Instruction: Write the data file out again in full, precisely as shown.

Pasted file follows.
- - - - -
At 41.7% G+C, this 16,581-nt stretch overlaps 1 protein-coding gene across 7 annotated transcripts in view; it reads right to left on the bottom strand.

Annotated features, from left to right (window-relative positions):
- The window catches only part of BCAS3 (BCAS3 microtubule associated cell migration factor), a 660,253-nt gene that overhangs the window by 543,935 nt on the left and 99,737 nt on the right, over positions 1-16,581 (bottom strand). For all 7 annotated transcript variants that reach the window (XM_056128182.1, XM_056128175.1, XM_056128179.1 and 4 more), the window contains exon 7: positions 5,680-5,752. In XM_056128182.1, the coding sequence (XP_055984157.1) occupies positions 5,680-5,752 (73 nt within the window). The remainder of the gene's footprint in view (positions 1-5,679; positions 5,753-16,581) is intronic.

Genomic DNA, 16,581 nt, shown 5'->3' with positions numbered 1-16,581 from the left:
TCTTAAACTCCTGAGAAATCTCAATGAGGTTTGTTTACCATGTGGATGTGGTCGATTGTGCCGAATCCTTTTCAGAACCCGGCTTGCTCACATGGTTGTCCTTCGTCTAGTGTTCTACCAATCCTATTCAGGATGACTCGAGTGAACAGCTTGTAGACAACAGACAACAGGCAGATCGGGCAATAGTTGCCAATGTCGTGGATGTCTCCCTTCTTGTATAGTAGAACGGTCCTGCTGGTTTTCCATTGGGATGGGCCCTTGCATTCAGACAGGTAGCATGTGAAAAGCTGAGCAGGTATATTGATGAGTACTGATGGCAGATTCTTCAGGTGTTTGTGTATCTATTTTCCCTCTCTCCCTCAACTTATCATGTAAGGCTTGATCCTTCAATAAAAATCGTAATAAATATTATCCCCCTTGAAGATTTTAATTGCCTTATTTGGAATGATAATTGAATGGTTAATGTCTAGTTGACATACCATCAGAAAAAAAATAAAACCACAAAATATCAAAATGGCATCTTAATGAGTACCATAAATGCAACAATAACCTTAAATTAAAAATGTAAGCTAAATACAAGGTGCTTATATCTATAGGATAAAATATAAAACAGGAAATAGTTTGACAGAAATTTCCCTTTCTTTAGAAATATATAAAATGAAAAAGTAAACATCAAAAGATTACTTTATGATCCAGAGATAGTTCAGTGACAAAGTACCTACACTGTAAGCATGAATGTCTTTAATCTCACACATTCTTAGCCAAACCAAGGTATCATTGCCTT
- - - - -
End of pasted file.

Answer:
At 41.7% G+C, this 16,581-nt stretch overlaps 1 protein-coding gene across 7 annotated transcripts in view; it reads right to left on the bottom strand.

Annotated features, from left to right (window-relative positions):
- The window catches only part of BCAS3 (BCAS3 microtubule associated cell migration factor), a 660,253-nt gene that overhangs the window by 543,935 nt on the left and 99,737 nt on the right, over positions 1-16,581 (bottom strand). For all 7 annotated transcript variants that reach the window (XM_056128182.1, XM_056128175.1, XM_056128179.1 and 4 more), the window contains exon 7: positions 5,680-5,752. In XM_056128182.1, the coding sequence (XP_055984157.1) occupies positions 5,680-5,752 (73 nt within the window). The remainder of the gene's footprint in view (positions 1-5,679; positions 5,753-16,581) is intronic.

Genomic DNA, 16,581 nt, shown 5'->3' with positions numbered 1-16,581 from the left:
TCTTAAACTCCTGAGAAATCTCAATGAGGTTTGTTTACCATGTGGATGTGGTCGATTGTGCCGAATCCTTTTCAGAACCCGGCTTGCTCACATGGTTGTCCTTCGTCTAGTGTTCTACCAATCCTATTCAGGATGACTCGAGTGAACAGCTTGTAGACAACAGACAACAGGCAGATCGGGCAATAGTTGCCAATGTCGTGGATGTCTCCCTTCTTGTATAGTAGAACGGTCCTGCTGGTTTTCCATTGGGATGGGCCCTTGCATTCAGACAGGTAGCATGTGAAAAGCTGAGCAGGTATATTGATGAGTACTGATGGCAGATTCTTCAGGTGTTTGTGTATCTATTTTCCCTCTCTCCCTCAACTTATCATGTAAGGCTTGATCCTTCAATAAAAATCGTAATAAATATTATCCCCCTTGAAGATTTTAATTGCCTTATTTGGAATGATAATTGAATGGTTAATGTCTAGTTGACATACCATCAGAAAAAAAATAAAACCACAAAATATCAAAATGGCATCTTAATGAGTACCATAAATGCAACAATAACCTTAAATTAAAAATGTAAGCTAAATACAAGGTGCTTATATCTATAGGATAAAATATAAAACAGGAAATAGTTTGACAGAAATTTCCCTTTCTTTAGAAATATATAAAATGAAAAAGTAAACATCAAAAGATTACTTTATGATCCAGAGATAGTTCAGTGACAAAGTACCTACACTGTAAGCATGAATGTCTTTAATCTCACACATTCTTAGCCAAACCAAGGTATCATTGCCTT